How we build and operate Keboola data platform
Ondřej Popelka 4 min read

TDD and the Weirdest Exception

It’s a perverted programmer joy, if I can write:

It’s a perverted programmer joy, if I can write:throw new WeirdException(‘Phantom of the opera is here’);

How did I end up with that? As we run more and more components in docker, on 20th June 2016 we noticed that some docker run commands failed with the message: “docker: Error response from daemon: devicemapper: Error running deviceResume dm_task_run failed.”. We spent a lot time debugging this error, which was really boring and painful, so instead of describing it, I will throw in some nice programming haiku.

The Web site you seek
Cannot be located, but
Countless more exist.
Your file was so big.
It might be very useful.
But now it is gone.

So it turned out that the error occurred irrespective of docker version, OS version, irrespective of docker worker and it occurred on average in 1 of 400 docker runs. It had a slight affinity to occur at full hour, especially around 0:00 and 1:00 which is when many of our customers orchestrators run. Sometimes it occurred once a week, sometimes 10 times a day. There is an endless still open issue on Github full of desperate attempts to debug and localize the issue. One could say we were pretty fucked up.

The error behaves as if the docker device mapper is some awful state, but that state lasts for a few (milli)seconds only. So re-running the task was always the solution. Since we couldn't find any reliable solution, we were willing to accept any solution that would prevent the jobs from failing. So we went with restarting the container if it failed with the above error.

The development of the retry mechanism was not so easy, because we never managed to simulate the error in a useful way (except for running
10000 containers at the same time so that one of them failed).

So I had to start off by writing a test for that, the core of it being:// Create a stub for the Container
$container = $this->getMockBuilder(Container::class)
   ->setConstructorArgs([...])
   ->setMethods(['getRunCommand'])
   ->getMock();$container->method('getRunCommand')
   ->will($this->onConsecutiveCalls(
       'sh -c -e \'echo "failed: (125) docker: Error response from daemon: open /dev/mapper/...: no such file or directory." && exit 125\'',
       'docker run --volume="' . $root . '/data/":/data --net="bridge" "keboola/docker-demo-app:' . $tag . '"'
   ));$container->run();

The test itself looks quite weird. I had to make a public method just for testing (we all know that is wrong) so that I can mock and override the docker run command. Then I slip in a shell command which produces a similar output to what docker does when it fails. If you think about it, it is actually great. Because we are not testing docker and its error. We are testing our application if it can recover from that error when it encounters it.

Then I did the retry mechanism:...
do {
$retry = false;
try {
    $this->logger->notice("Executing docker process.");
    $this->run($process);
    $this->logger->notice("Docker process finished.");
    if (!$process->isSuccessful()) {
        $this->handleContainerFailure($process);
    }
} catch (WeirdException $e) {
    $this->logger->notice("Phantom of the opera is here");
    sleep(random_int(1, 4));
    $retry = true;
    $retries++;
    if ($retries >= 5) {
        $this->logger->notice("Weird error occurred too many times.");
        throw new ApplicationException($e->getMessage(), $e);
    }
}
} while ($retry)
...

And of course I wrote another test to verify that the retry mechanism will eventually end:// Create a stub for the Container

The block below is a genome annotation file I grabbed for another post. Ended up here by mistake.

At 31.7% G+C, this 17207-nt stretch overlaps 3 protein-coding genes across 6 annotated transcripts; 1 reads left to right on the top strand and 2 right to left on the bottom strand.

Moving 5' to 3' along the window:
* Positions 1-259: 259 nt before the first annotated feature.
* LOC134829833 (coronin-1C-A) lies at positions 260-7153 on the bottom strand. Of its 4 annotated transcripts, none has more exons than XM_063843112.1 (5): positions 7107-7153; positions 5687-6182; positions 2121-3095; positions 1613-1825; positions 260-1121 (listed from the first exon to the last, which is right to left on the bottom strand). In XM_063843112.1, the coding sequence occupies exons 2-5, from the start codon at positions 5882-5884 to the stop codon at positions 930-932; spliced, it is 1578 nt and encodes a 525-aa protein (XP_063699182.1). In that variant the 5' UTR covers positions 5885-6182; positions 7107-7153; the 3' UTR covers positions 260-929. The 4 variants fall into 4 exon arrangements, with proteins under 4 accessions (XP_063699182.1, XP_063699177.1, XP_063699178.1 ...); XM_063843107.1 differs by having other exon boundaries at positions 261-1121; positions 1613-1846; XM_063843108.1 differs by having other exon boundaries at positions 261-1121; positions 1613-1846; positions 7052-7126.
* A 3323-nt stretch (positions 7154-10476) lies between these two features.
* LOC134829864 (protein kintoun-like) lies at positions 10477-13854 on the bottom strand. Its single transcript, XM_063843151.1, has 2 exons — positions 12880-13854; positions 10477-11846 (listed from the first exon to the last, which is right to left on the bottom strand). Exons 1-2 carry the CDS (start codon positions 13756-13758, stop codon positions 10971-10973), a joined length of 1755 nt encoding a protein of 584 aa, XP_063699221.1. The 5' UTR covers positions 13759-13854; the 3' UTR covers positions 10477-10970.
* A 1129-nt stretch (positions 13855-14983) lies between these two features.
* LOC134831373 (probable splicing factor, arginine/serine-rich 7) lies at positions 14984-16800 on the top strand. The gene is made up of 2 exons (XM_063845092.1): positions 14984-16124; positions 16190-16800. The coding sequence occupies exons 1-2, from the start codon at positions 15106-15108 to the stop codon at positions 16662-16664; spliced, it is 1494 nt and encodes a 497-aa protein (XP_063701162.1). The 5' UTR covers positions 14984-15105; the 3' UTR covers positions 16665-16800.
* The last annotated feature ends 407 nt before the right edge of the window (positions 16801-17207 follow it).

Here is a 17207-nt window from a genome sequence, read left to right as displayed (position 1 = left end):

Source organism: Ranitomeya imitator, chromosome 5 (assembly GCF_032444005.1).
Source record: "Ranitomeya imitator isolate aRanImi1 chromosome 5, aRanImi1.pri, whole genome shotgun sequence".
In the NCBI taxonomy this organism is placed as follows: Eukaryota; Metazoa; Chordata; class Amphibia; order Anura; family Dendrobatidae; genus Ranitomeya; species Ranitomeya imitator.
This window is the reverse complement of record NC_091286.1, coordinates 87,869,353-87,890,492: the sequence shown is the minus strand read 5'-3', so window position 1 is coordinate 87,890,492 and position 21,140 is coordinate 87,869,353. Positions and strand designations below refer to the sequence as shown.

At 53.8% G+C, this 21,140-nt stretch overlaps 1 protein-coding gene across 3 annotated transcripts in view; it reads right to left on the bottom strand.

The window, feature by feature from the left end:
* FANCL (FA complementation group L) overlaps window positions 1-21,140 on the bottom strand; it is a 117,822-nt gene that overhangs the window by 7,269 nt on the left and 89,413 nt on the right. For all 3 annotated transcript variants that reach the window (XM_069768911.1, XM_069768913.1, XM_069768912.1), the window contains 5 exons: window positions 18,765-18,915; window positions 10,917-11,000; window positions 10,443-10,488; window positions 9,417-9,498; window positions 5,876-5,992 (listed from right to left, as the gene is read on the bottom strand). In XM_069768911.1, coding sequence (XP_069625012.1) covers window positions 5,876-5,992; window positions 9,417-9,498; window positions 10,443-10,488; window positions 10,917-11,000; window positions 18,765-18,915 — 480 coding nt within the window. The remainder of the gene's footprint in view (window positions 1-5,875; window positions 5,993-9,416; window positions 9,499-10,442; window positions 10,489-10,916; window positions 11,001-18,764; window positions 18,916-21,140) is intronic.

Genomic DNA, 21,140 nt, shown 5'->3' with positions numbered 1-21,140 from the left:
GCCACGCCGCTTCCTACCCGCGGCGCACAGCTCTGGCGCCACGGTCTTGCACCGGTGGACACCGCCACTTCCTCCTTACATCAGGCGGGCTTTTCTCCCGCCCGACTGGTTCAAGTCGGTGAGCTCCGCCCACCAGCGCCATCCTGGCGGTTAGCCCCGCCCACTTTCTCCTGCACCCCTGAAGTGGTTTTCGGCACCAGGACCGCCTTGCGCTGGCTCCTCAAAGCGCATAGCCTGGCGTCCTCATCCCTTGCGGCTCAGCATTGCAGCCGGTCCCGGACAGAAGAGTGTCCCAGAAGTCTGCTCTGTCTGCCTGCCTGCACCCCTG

$container = $this->getMockBuilder(Container::class)
->setConstructorArgs([...])
->setMethods(['getRunCommand'])
->getMock();$container->method('getRunCommand')
   ->will($this->onConsecutiveCalls(
       'sh -c -e \'echo "failed: (125) docker: Error response from daemon: open /dev/mapper/...: no such file or directory." && exit 125\'',
       'sh -c -e \'echo "failed: (125) docker: Error response from daemon: open /dev/mapper/...: no such file or directory." && exit 125\'',
       'sh -c -e \'echo "failed: (125) docker: Error response from daemon: open /dev/mapper/...: no such file or directory." && exit 125\'',
       'sh -c -e \'echo "failed: (125) docker: Error response from daemon: open /dev/mapper/...: no such file or directory." && exit 125\'',
       'sh -c -e \'echo "failed: (125) docker: Error response from daemon: open /dev/mapper/...: no such file or directory." && exit 125\'',
       'sh -c -e \'echo "failed: (125) docker: Error response from daemon: open /dev/mapper/...: no such file or directory." && exit 125\'',
       'docker run --volume="' . $root . '/data/":/data --net="bridge" "keboola/docker-demo-app:' . $tag . '"'
   ));try {
   $container->run();
   $this->fail("Too many errors must fail");
} catch (ApplicationException $e) {

Then I rewrote the retry mechanism a few times, deployed, and then set up Papertrail notifications for the error and then fingers crossed and we waited for three days to see if the error would pop up. Yep and it did (on 3rd of August). The retry mechanism worked, the KBC job took longer, but ended successfully. Test driven development at its best.

Today, we run about 190 containers per hour and the error is more common. It usually appears a few times each day. So from now on, if you spot a KBC job running twice as long as usual — it means either this happened or that our worker server went down.

Yes, it’s a shameful horrible solution. It is not really a solution, half a year later, we still don’t know what causes the error or how to fix it. Perhaps a new AMI will solve it. But our customers expect working jobs, and we’ll do anything to meet that expectation. Even if it means squashing our programmers ego.

Yeah and by the way Fuck Docker!

It’s still great, though.

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